May 3, 2012
As you probably already know, the GOP Convention is set to take place August 27-30 in Tampa, Florida at the Tampa Bay Times Forum, but what you probably didn’t know is that we might have had to sacrifice a little freedom to be able to attend.
That’s because the Mayor of Tampa requested Florida Governor Rick Scott to consider a gun ban during the convention.
Citing a heated election cycle and an uneasy politically charged atmosphere, Mayor Bob Buckhorn wrote Scott on Tuesday asking for an executive order that would temporarily override laws that allow people to carry concealed weapons.
In the letter Buckhorn argues that in the “potentially contentious environment surrounding the RNC, a firearm unnecessarily increases the threat of imminent harm and injury to the residents and visitors of the city.”
Governer Scott was quick to deny Buckhorn’s request basically stating that such a ban would be a clear violation of the 2nd Amendment: “An absolute ban on possession in entire neighborhoods and regions would surely violate the Second Amendment.”
Scott wrote in his reply to Buckhorn:
You note that the City’s temporary ordinance regulates “sticks, poles, and water guns,” but that firearms are a “noticeable item missing from the City’s temporary ordinance.” Firearms are noticeably included, however, in the 2nd Amendment. The choice to allow the government to ban sticks and poles, but not firearms, is on that the People made in enacting their state and federal constitutions.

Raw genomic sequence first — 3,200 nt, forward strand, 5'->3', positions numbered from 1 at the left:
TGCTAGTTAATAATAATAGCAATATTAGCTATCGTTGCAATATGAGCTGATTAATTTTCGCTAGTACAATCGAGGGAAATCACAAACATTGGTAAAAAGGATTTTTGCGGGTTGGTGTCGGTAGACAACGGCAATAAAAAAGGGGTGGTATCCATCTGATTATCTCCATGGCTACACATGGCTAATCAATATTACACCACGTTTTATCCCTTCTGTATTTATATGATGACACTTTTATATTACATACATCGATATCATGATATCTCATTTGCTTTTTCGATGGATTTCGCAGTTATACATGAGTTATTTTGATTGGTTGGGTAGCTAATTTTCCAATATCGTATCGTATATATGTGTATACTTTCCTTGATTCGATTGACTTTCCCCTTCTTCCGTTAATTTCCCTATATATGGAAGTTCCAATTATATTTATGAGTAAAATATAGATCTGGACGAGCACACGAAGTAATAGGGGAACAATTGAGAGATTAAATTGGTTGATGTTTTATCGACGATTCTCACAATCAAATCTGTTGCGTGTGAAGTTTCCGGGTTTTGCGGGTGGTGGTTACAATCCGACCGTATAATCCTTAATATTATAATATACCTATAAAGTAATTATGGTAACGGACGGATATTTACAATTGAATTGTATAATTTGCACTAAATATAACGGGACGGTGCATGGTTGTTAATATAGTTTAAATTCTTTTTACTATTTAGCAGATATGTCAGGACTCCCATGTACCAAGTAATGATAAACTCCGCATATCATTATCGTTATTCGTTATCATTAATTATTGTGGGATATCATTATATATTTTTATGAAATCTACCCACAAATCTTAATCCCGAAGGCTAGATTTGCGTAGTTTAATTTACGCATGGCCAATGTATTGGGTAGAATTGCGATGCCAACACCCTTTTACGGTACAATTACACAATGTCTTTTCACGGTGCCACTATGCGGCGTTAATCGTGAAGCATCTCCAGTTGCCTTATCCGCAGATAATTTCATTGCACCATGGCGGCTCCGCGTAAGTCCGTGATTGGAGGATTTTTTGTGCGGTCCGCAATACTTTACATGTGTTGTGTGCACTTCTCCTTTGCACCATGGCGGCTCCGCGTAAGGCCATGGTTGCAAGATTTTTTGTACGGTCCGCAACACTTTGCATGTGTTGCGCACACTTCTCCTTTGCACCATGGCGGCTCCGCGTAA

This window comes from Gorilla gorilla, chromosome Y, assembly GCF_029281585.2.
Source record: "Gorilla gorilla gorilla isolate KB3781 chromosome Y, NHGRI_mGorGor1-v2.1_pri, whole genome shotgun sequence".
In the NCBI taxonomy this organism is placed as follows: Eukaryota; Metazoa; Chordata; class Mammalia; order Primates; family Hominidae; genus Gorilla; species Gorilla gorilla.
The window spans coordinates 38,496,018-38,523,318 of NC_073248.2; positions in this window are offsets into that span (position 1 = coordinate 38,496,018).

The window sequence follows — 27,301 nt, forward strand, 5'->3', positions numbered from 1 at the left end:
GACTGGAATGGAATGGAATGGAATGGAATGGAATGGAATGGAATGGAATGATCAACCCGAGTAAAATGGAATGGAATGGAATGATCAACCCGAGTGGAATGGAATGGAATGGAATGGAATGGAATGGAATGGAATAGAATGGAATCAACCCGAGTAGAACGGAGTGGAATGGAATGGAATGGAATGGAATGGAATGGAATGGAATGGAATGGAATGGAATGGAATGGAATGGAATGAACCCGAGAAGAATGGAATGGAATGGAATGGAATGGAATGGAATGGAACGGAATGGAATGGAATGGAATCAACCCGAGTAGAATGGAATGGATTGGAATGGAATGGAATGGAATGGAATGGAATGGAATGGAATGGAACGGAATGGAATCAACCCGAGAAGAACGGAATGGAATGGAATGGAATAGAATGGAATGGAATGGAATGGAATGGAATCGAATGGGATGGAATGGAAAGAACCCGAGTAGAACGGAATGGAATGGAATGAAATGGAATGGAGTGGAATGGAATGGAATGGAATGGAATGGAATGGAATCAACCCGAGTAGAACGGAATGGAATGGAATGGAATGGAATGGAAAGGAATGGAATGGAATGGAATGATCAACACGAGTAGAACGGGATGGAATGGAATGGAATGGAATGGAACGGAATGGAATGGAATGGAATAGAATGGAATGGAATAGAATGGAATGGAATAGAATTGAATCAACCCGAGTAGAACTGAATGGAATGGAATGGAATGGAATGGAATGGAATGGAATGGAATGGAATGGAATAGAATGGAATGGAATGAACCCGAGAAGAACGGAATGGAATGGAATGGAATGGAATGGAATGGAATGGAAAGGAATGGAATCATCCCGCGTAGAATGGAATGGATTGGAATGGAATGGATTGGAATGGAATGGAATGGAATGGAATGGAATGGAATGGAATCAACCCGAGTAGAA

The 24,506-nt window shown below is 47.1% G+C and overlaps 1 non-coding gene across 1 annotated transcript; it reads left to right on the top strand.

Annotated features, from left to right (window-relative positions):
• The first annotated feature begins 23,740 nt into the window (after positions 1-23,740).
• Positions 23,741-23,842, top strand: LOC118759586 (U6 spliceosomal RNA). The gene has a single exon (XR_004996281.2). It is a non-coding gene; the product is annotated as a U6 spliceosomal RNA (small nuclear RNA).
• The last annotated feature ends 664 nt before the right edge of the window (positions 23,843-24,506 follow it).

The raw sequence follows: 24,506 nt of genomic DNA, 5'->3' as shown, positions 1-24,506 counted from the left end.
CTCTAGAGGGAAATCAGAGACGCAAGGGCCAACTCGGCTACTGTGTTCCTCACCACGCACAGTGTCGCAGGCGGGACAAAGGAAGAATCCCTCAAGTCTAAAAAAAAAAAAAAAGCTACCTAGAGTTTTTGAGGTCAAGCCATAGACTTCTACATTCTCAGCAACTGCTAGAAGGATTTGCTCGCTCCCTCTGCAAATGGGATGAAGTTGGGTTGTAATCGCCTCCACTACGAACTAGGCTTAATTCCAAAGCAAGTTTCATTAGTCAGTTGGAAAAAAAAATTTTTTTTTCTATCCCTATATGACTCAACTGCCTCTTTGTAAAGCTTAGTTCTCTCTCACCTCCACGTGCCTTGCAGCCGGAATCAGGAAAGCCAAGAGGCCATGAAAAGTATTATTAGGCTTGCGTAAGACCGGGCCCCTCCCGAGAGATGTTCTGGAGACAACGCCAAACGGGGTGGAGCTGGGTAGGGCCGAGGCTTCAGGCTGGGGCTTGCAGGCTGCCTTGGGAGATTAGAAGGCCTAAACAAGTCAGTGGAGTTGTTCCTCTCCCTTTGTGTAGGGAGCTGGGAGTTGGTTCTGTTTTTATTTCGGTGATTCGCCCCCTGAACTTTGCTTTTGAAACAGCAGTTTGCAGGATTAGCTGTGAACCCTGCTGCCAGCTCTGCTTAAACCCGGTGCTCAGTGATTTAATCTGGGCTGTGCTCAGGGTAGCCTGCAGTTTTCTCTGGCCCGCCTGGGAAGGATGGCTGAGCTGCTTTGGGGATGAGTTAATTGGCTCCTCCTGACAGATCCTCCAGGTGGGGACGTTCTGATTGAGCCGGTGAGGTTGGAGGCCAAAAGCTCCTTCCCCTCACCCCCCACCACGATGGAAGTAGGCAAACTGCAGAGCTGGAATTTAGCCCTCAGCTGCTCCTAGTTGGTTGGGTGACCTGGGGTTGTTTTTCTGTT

Like you, I share the concern that “violent anti-government protests or other civil unrest” can pose “dangers” and the “threat of substantial injury or harm to Florida residents visitors to the State.” But it is unclear how disarming law-abiding citizens would better protect them from the dangers and threats posed by those who would flout the law. It is at just such times that the constitutional right to self defense is most precious and must be protected from government overreach.
Although disappointed, Buckhorn seems to understand Scott’s stance.
Later the mayor issued a few more statements regarding his denied request: “My job as mayor first and foremost is to protect the people of my city and the law enforcement who serve on the front lines…While I proudly support the Second Amendment and have held a concealed weapon permit myself, I believe this was a workable, temporary solution. Gov. Scott made his position clear. I am disappointed, but we will plan and train accordingly.”
In the same letter, Scott elaborated on his decision: “We have had political conventions in this country since the dawn of the republic…They are an essential means of furthering our constitutional rights to free speech and to vote. Our fundamental right to keep and bear arms has coexisted with those freedoms for just as long, and I see no reason to depart from that tradition this year.”
This article was posted: Thursday, May 3, 2012 at 8:12 am